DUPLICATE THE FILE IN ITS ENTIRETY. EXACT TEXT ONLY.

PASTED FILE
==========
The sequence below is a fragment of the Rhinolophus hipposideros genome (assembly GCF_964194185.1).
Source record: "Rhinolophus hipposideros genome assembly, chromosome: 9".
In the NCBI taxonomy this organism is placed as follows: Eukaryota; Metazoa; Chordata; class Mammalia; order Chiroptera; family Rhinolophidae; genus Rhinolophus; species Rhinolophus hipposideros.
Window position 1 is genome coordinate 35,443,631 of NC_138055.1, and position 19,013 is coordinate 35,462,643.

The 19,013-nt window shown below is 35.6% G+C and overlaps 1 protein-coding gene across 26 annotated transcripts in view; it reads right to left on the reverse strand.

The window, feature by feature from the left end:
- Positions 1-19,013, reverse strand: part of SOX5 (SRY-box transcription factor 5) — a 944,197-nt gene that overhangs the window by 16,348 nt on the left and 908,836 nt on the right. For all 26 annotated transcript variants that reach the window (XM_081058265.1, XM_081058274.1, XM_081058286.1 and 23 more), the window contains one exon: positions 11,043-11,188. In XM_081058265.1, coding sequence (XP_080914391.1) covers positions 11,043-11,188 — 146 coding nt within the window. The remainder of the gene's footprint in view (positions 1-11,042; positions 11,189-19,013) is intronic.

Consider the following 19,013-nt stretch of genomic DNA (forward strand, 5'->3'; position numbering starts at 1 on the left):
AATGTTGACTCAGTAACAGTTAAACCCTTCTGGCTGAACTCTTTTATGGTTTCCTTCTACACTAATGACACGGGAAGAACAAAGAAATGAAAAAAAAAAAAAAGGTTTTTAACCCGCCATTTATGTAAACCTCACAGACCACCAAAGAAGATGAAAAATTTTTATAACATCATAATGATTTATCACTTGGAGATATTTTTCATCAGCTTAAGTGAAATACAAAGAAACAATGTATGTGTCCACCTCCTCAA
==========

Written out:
The sequence below is a fragment of the Rhinolophus hipposideros genome (assembly GCF_964194185.1).
Source record: "Rhinolophus hipposideros genome assembly, chromosome: 9".
In the NCBI taxonomy this organism is placed as follows: Eukaryota; Metazoa; Chordata; class Mammalia; order Chiroptera; family Rhinolophidae; genus Rhinolophus; species Rhinolophus hipposideros.
Window position 1 is genome coordinate 35,443,631 of NC_138055.1, and position 19,013 is coordinate 35,462,643.

The 19,013-nt window shown below is 35.6% G+C and overlaps 1 protein-coding gene across 26 annotated transcripts in view; it reads right to left on the reverse strand.

The window, feature by feature from the left end:
- Positions 1-19,013, reverse strand: part of SOX5 (SRY-box transcription factor 5) — a 944,197-nt gene that overhangs the window by 16,348 nt on the left and 908,836 nt on the right. For all 26 annotated transcript variants that reach the window (XM_081058265.1, XM_081058274.1, XM_081058286.1 and 23 more), the window contains one exon: positions 11,043-11,188. In XM_081058265.1, coding sequence (XP_080914391.1) covers positions 11,043-11,188 — 146 coding nt within the window. The remainder of the gene's footprint in view (positions 1-11,042; positions 11,189-19,013) is intronic.

Consider the following 19,013-nt stretch of genomic DNA (forward strand, 5'->3'; position numbering starts at 1 on the left):
AATGTTGACTCAGTAACAGTTAAACCCTTCTGGCTGAACTCTTTTATGGTTTCCTTCTACACTAATGACACGGGAAGAACAAAGAAATGAAAAAAAAAAAAAAGGTTTTTAACCCGCCATTTATGTAAACCTCACAGACCACCAAAGAAGATGAAAAATTTTTATAACATCATAATGATTTATCACTTGGAGATATTTTTCATCAGCTTAAGTGAAATACAAAGAAACAATGTATGTGTCCACCTCCTCAA